Childhood & Early Life
Simon van der Meer was born on November 24, 1925, in The Hague, the Netherlands was the third child of Pieter van der Meer and Jetske Groeneveld. His father was a teacher and his mother’s family was in the teaching profession as well.
His parents were a constant source of encouragement and made considerable sacrifices to give him and his three sisters a quality education.
He was enrolled in the science section of the Gymnasium in The Hague and graduated in 1943. During the German occupation of the Netherlands, Dutch universities were closed and therefore, he continued attending the humanities section of the Gymnasium for the next two years.
A growing interest in Physics and technology had him assisting his physics teacher, U.Ph. Lely, with the preparation of numerous demonstrations. He loved electronics and filled his house with various gadgets.
In 1945, he enrolled at the “University of Technology”, Delft choosing to study Technical Physics. He graduated with an engineering degree in 1952.
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Soon after his graduation in 1952, Van der Meer worked in the “Philips Research Laboratory” at Eindhoven. His job mainly involved developmental work on high-voltage equipment and electronics for electron microscopes.
The recently founded “European Organization for Nuclear Research, CERN” (ConseilEuropéen pour la RechercheNucléaire) laboratory in Geneva caught his fancy and he joined the organization in 1956. He remained active at CERN until his retirement in 1990.
His first task at CERN was under the leadership of J.B. Adams and C.A. Ramm. It concerned the design of the pole-face windings and multipole correction lenses for the 26 GeV Proton Synchrotron (PS).
For a year, in 1960, he worked on a separated antiproton beam which triggered the idea of the magnetic horn. This was a pulsed focusing device necessary for long-base-line neutrino facilities. This device has numerous applications in neutrino physics and the production of antiprotons.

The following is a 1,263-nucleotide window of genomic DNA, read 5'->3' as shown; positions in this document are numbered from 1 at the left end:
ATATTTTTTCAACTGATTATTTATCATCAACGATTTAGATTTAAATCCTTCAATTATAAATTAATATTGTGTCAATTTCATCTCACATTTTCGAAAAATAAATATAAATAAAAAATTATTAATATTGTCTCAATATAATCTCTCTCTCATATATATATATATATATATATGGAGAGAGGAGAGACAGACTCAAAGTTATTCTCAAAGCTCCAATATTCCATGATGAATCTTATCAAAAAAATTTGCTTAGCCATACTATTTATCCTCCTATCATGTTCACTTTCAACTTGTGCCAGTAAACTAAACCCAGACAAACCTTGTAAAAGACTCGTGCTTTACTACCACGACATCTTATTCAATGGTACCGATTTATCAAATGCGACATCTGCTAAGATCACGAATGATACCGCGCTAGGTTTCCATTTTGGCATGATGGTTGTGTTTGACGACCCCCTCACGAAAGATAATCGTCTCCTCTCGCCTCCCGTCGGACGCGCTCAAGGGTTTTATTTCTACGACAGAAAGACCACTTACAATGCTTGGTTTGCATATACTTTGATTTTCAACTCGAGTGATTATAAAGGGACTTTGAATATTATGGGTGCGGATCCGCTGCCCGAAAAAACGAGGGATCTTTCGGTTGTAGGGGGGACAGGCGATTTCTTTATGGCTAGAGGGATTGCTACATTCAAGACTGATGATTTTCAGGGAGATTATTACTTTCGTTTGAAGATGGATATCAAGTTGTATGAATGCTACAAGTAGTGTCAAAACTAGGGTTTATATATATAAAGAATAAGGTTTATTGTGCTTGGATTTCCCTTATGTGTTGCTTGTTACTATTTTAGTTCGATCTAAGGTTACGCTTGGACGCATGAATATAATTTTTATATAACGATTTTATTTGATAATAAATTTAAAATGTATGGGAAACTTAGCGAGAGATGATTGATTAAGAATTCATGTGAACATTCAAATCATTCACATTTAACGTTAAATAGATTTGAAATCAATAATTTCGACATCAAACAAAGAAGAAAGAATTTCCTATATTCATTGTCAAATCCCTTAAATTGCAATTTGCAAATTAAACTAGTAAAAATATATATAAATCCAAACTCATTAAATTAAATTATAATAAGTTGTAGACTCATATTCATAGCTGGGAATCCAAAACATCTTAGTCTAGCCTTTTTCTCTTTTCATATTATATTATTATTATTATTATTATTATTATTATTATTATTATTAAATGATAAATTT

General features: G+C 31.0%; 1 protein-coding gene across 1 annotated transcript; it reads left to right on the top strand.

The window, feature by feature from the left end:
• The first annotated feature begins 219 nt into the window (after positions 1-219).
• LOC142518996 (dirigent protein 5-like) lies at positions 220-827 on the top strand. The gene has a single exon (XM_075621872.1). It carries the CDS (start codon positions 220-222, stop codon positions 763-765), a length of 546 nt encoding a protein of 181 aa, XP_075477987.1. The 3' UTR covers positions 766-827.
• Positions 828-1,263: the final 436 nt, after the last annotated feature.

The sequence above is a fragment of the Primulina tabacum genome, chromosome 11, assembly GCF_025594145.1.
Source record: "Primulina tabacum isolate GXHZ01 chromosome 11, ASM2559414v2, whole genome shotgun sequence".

In 1965, he joined a small group of physicists, led by F.J.M. Farley, working on the second “g-2” experiment for the precision measurement of the magnetic moment of the muon. Van der Meer designed a small storage ring (the g-2 ring) and was a participant throughout the experiment.
From 1967 to 1976, he was responsible for the “Intersecting Storage Rings” (ISR) and the “400 GeV Super Proton Synchrotron” (SPS). He was in charge of regulation and control of their magnet power supplies.
Sometime during 1976, as his work with SPS power supplies had come to an end, he joined a study group that was involved in the pp project. This project was helmed by Carlo Rubbia and proposed the use of the SPS or the Fermilab ring as a pp collider. He was also part of an experimental team that was studying cooling in a small ring called the Initial Cooling Experiment (ICE).
On approval of the collider project in 1978, he was chosen to be the joint project lead with R. Billinge. Their responsibilities included the construction of the “Antiproton Accumulator” (AA).
Two years later, in 1980, the first antiproton accumulator started up as was the circulation of the first beam. Over a year later, about 1011 particles had been achieved.
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His stochastic cooling technique was used to accumulate intense beams of antiprotons for head-on collision with counter-rotating proton beams at 540 GeV centre-of-mass energy or 270 GeV per beam in the Super Proton Synchrotron (SPS). The first sign of “W” and “Z” bosons was detected in 1983 by the “UA1 experiment”.
The discovery of the W and Z particles, two of the most fundamental constituents of matter, earned him a Nobel Prize in 1984. He was the co-recipient of the award along with Carlo Rubbia.
His work led to the discovery of the ‘top quark’, the final piece of matter in the ‘Standard Mode’, in 1994. The method of stochastic cooling was added to the ‘Tevatron collider’ to enable this. The stochastic extraction method proposed by him is used in the ‘Low-Energy Antiproton Ring’ (LEAR) that was succeeded by the ‘Antiproton Decelerator’ (AD) to decelerate and store antiprotons.
After more than 30 years at CERN and a significant contribution to the world of Physics, Simon van der Meer retired in 1990. Instead of indulging in lecture tours, he chose to devote his time to gardening and catching up with friends.
Awards & Achievements
In 1982, Simon van der Meer was honored with the ‘Duddell Medal and Prize’ for his contributions in the world of Physics.
Van der Meer was responsible for the discovery of W and Z particles, two of the most fundamental constituents of matter. This was crucial to the unified ‘electroweak theory’ that was put forward in the 1970s. In 1984, he, along with Carlo Rubbia, was awarded the “Nobel Prize in Physics”.
Personal Life & Legacy
In 1966, on a skiing trip with his friends in the Swiss Alps, Simon van der Meer met his future wife-to-be, Catharina M. Koopman. A short interval after their meeting, they married. He described this decision as the best he ever made.
He had two children; a daughter, Esther, in 1968, and a son, Mathijs in 1970.
He passed away on March 4, 2011, in Geneva, Switzerland at the age of 85.